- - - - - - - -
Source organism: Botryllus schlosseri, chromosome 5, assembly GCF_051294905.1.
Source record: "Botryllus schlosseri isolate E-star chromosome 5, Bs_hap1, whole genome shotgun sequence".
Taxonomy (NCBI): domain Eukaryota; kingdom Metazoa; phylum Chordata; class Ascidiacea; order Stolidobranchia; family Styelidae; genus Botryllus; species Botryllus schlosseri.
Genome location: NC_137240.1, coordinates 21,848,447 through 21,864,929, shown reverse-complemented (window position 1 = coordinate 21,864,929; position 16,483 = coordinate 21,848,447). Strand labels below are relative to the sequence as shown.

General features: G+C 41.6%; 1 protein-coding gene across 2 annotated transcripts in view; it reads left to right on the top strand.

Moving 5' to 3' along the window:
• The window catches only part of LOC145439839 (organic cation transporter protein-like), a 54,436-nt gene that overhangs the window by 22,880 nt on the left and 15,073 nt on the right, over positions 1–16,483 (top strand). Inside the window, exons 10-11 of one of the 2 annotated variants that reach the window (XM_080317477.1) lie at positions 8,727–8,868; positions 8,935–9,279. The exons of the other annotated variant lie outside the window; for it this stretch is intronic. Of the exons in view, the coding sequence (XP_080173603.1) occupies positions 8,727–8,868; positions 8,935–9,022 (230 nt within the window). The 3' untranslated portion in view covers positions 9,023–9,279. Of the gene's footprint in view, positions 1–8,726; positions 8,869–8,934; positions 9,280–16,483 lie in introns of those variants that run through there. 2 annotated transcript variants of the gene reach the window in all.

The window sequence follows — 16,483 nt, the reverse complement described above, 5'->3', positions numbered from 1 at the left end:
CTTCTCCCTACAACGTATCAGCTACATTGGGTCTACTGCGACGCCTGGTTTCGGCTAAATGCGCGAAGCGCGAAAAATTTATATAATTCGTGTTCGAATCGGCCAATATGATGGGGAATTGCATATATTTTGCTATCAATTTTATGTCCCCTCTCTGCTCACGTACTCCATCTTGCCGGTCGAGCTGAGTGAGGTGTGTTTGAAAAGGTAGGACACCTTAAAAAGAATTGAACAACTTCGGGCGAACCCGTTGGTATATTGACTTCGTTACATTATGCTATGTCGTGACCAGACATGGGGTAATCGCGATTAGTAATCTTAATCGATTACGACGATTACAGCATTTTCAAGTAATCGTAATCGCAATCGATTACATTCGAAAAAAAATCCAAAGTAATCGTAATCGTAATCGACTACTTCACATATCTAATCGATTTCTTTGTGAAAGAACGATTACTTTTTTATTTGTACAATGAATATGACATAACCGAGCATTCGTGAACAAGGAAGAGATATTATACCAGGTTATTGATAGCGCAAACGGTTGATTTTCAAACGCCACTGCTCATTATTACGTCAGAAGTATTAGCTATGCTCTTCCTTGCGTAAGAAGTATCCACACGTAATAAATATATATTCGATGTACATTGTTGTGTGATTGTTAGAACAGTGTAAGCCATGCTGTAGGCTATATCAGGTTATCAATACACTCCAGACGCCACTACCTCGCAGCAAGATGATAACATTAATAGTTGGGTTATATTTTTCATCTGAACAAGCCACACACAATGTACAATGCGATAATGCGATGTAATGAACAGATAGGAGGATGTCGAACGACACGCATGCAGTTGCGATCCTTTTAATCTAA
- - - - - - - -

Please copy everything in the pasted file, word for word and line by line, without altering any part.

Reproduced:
Source organism: Botryllus schlosseri, chromosome 5, assembly GCF_051294905.1.
Source record: "Botryllus schlosseri isolate E-star chromosome 5, Bs_hap1, whole genome shotgun sequence".
Taxonomy (NCBI): domain Eukaryota; kingdom Metazoa; phylum Chordata; class Ascidiacea; order Stolidobranchia; family Styelidae; genus Botryllus; species Botryllus schlosseri.
Genome location: NC_137240.1, coordinates 21,848,447 through 21,864,929, shown reverse-complemented (window position 1 = coordinate 21,864,929; position 16,483 = coordinate 21,848,447). Strand labels below are relative to the sequence as shown.

General features: G+C 41.6%; 1 protein-coding gene across 2 annotated transcripts in view; it reads left to right on the top strand.

Moving 5' to 3' along the window:
• The window catches only part of LOC145439839 (organic cation transporter protein-like), a 54,436-nt gene that overhangs the window by 22,880 nt on the left and 15,073 nt on the right, over positions 1–16,483 (top strand). Inside the window, exons 10-11 of one of the 2 annotated variants that reach the window (XM_080317477.1) lie at positions 8,727–8,868; positions 8,935–9,279. The exons of the other annotated variant lie outside the window; for it this stretch is intronic. Of the exons in view, the coding sequence (XP_080173603.1) occupies positions 8,727–8,868; positions 8,935–9,022 (230 nt within the window). The 3' untranslated portion in view covers positions 9,023–9,279. Of the gene's footprint in view, positions 1–8,726; positions 8,869–8,934; positions 9,280–16,483 lie in introns of those variants that run through there. 2 annotated transcript variants of the gene reach the window in all.

The window sequence follows — 16,483 nt, the reverse complement described above, 5'->3', positions numbered from 1 at the left end:
CTTCTCCCTACAACGTATCAGCTACATTGGGTCTACTGCGACGCCTGGTTTCGGCTAAATGCGCGAAGCGCGAAAAATTTATATAATTCGTGTTCGAATCGGCCAATATGATGGGGAATTGCATATATTTTGCTATCAATTTTATGTCCCCTCTCTGCTCACGTACTCCATCTTGCCGGTCGAGCTGAGTGAGGTGTGTTTGAAAAGGTAGGACACCTTAAAAAGAATTGAACAACTTCGGGCGAACCCGTTGGTATATTGACTTCGTTACATTATGCTATGTCGTGACCAGACATGGGGTAATCGCGATTAGTAATCTTAATCGATTACGACGATTACAGCATTTTCAAGTAATCGTAATCGCAATCGATTACATTCGAAAAAAAATCCAAAGTAATCGTAATCGTAATCGACTACTTCACATATCTAATCGATTTCTTTGTGAAAGAACGATTACTTTTTTATTTGTACAATGAATATGACATAACCGAGCATTCGTGAACAAGGAAGAGATATTATACCAGGTTATTGATAGCGCAAACGGTTGATTTTCAAACGCCACTGCTCATTATTACGTCAGAAGTATTAGCTATGCTCTTCCTTGCGTAAGAAGTATCCACACGTAATAAATATATATTCGATGTACATTGTTGTGTGATTGTTAGAACAGTGTAAGCCATGCTGTAGGCTATATCAGGTTATCAATACACTCCAGACGCCACTACCTCGCAGCAAGATGATAACATTAATAGTTGGGTTATATTTTTCATCTGAACAAGCCACACACAATGTACAATGCGATAATGCGATGTAATGAACAGATAGGAGGATGTCGAACGACACGCATGCAGTTGCGATCCTTTTAATCTAA